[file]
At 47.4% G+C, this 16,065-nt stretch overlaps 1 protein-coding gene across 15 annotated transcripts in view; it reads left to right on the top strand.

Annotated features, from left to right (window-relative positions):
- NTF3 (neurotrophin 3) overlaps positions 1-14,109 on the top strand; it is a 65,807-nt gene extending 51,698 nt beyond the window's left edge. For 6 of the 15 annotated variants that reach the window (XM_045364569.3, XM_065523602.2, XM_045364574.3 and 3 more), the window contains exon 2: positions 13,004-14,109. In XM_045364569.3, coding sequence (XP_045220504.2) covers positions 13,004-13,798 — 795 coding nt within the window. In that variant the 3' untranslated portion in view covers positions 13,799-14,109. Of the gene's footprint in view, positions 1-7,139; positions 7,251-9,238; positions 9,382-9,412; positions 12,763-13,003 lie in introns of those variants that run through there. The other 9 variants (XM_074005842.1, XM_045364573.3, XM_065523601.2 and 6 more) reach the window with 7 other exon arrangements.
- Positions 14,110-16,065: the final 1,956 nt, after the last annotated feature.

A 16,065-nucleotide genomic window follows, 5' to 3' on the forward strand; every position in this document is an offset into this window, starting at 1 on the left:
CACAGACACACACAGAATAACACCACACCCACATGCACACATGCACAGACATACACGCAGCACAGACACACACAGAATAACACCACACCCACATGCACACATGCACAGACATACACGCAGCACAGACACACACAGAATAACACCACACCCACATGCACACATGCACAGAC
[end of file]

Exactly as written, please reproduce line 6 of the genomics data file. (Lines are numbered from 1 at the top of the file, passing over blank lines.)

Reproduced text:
CACAGACACACACAGAATAACACCACACCCACATGCACACATGCACAGACATACACGCAGCACAGACACACACAGAATAACACCACACCCACATGCACACATGCACAGACATACACGCAGCACAGACACACACAGAATAACACCACACCCACATGCACACATGCACAGAC